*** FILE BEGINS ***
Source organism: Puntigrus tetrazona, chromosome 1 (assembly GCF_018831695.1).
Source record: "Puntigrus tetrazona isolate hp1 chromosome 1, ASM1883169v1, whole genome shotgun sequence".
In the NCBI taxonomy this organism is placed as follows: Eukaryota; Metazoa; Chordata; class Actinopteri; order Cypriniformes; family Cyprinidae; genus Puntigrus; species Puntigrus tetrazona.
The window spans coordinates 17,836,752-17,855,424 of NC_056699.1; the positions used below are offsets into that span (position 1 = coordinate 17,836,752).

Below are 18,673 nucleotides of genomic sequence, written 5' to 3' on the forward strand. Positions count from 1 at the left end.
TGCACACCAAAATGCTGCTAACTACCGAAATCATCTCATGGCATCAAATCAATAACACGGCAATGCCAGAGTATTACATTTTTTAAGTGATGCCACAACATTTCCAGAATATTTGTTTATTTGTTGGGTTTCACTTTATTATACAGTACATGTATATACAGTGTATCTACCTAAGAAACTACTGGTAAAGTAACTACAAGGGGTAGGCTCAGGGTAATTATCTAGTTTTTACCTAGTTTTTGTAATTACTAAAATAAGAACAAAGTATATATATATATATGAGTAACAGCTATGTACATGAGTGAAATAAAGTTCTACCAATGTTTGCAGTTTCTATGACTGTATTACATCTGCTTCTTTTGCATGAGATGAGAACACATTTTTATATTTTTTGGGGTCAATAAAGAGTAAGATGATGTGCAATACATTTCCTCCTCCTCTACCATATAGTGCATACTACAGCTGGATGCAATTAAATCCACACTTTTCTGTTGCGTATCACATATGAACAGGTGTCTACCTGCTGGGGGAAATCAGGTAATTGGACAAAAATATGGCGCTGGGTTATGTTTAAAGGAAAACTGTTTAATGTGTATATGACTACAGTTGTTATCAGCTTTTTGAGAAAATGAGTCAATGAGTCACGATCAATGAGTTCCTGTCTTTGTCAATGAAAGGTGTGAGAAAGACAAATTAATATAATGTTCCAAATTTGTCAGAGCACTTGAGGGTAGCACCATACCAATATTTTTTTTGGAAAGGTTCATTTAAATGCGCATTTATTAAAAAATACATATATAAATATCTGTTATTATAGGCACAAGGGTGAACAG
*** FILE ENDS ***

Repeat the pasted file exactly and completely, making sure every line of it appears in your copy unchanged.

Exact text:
Source organism: Puntigrus tetrazona, chromosome 1 (assembly GCF_018831695.1).
Source record: "Puntigrus tetrazona isolate hp1 chromosome 1, ASM1883169v1, whole genome shotgun sequence".
In the NCBI taxonomy this organism is placed as follows: Eukaryota; Metazoa; Chordata; class Actinopteri; order Cypriniformes; family Cyprinidae; genus Puntigrus; species Puntigrus tetrazona.
The window spans coordinates 17,836,752-17,855,424 of NC_056699.1; the positions used below are offsets into that span (position 1 = coordinate 17,836,752).

Below are 18,673 nucleotides of genomic sequence, written 5' to 3' on the forward strand. Positions count from 1 at the left end.
TGCACACCAAAATGCTGCTAACTACCGAAATCATCTCATGGCATCAAATCAATAACACGGCAATGCCAGAGTATTACATTTTTTAAGTGATGCCACAACATTTCCAGAATATTTGTTTATTTGTTGGGTTTCACTTTATTATACAGTACATGTATATACAGTGTATCTACCTAAGAAACTACTGGTAAAGTAACTACAAGGGGTAGGCTCAGGGTAATTATCTAGTTTTTACCTAGTTTTTGTAATTACTAAAATAAGAACAAAGTATATATATATATATGAGTAACAGCTATGTACATGAGTGAAATAAAGTTCTACCAATGTTTGCAGTTTCTATGACTGTATTACATCTGCTTCTTTTGCATGAGATGAGAACACATTTTTATATTTTTTGGGGTCAATAAAGAGTAAGATGATGTGCAATACATTTCCTCCTCCTCTACCATATAGTGCATACTACAGCTGGATGCAATTAAATCCACACTTTTCTGTTGCGTATCACATATGAACAGGTGTCTACCTGCTGGGGGAAATCAGGTAATTGGACAAAAATATGGCGCTGGGTTATGTTTAAAGGAAAACTGTTTAATGTGTATATGACTACAGTTGTTATCAGCTTTTTGAGAAAATGAGTCAATGAGTCACGATCAATGAGTTCCTGTCTTTGTCAATGAAAGGTGTGAGAAAGACAAATTAATATAATGTTCCAAATTTGTCAGAGCACTTGAGGGTAGCACCATACCAATATTTTTTTTGGAAAGGTTCATTTAAATGCGCATTTATTAAAAAATACATATATAAATATCTGTTATTATAGGCACAAGGGTGAACAG